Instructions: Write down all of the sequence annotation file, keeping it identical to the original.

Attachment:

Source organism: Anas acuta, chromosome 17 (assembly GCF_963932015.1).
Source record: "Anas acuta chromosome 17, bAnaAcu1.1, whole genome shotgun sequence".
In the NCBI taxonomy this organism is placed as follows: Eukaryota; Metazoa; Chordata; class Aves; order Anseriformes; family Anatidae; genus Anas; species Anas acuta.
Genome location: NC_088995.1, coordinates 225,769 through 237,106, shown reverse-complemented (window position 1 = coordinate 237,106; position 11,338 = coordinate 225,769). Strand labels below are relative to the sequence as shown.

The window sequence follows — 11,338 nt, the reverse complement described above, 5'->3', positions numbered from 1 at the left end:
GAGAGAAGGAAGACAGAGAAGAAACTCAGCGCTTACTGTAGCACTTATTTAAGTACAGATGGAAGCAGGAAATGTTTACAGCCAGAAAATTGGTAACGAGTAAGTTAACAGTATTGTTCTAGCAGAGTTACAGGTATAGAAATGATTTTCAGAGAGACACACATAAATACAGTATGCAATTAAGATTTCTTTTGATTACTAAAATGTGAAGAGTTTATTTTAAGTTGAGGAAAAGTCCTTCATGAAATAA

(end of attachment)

Source organism: Anas acuta, chromosome 17 (assembly GCF_963932015.1).
Source record: "Anas acuta chromosome 17, bAnaAcu1.1, whole genome shotgun sequence".
In the NCBI taxonomy this organism is placed as follows: Eukaryota; Metazoa; Chordata; class Aves; order Anseriformes; family Anatidae; genus Anas; species Anas acuta.
Genome location: NC_088995.1, coordinates 225,769 through 237,106, shown reverse-complemented (window position 1 = coordinate 237,106; position 11,338 = coordinate 225,769). Strand labels below are relative to the sequence as shown.

The window sequence follows — 11,338 nt, the reverse complement described above, 5'->3', positions numbered from 1 at the left end:
GAGAGAAGGAAGACAGAGAAGAAACTCAGCGCTTACTGTAGCACTTATTTAAGTACAGATGGAAGCAGGAAATGTTTACAGCCAGAAAATTGGTAACGAGTAAGTTAACAGTATTGTTCTAGCAGAGTTACAGGTATAGAAATGATTTTCAGAGAGACACACATAAATACAGTATGCAATTAAGATTTCTTTTGATTACTAAAATGTGAAGAGTTTATTTTAAGTTGAGGAAAAGTCCTTCATGAAATAA